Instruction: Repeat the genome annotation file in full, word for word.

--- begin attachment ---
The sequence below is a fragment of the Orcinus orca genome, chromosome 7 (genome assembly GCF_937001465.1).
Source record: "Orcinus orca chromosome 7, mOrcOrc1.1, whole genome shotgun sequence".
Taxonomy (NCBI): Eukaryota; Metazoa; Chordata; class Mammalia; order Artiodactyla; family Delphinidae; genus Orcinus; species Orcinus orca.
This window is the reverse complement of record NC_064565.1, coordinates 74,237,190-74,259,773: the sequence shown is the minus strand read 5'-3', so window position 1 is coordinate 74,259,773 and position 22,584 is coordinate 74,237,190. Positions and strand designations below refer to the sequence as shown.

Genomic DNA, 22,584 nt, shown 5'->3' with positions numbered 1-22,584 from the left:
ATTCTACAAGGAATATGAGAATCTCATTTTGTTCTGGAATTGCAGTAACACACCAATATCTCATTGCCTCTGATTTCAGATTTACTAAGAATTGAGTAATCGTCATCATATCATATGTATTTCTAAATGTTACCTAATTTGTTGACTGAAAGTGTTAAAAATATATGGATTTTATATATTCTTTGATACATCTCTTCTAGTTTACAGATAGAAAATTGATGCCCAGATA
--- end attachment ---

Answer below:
The sequence below is a fragment of the Orcinus orca genome, chromosome 7 (genome assembly GCF_937001465.1).
Source record: "Orcinus orca chromosome 7, mOrcOrc1.1, whole genome shotgun sequence".
Taxonomy (NCBI): Eukaryota; Metazoa; Chordata; class Mammalia; order Artiodactyla; family Delphinidae; genus Orcinus; species Orcinus orca.
This window is the reverse complement of record NC_064565.1, coordinates 74,237,190-74,259,773: the sequence shown is the minus strand read 5'-3', so window position 1 is coordinate 74,259,773 and position 22,584 is coordinate 74,237,190. Positions and strand designations below refer to the sequence as shown.

Genomic DNA, 22,584 nt, shown 5'->3' with positions numbered 1-22,584 from the left:
ATTCTACAAGGAATATGAGAATCTCATTTTGTTCTGGAATTGCAGTAACACACCAATATCTCATTGCCTCTGATTTCAGATTTACTAAGAATTGAGTAATCGTCATCATATCATATGTATTTCTAAATGTTACCTAATTTGTTGACTGAAAGTGTTAAAAATATATGGATTTTATATATTCTTTGATACATCTCTTCTAGTTTACAGATAGAAAATTGATGCCCAGATA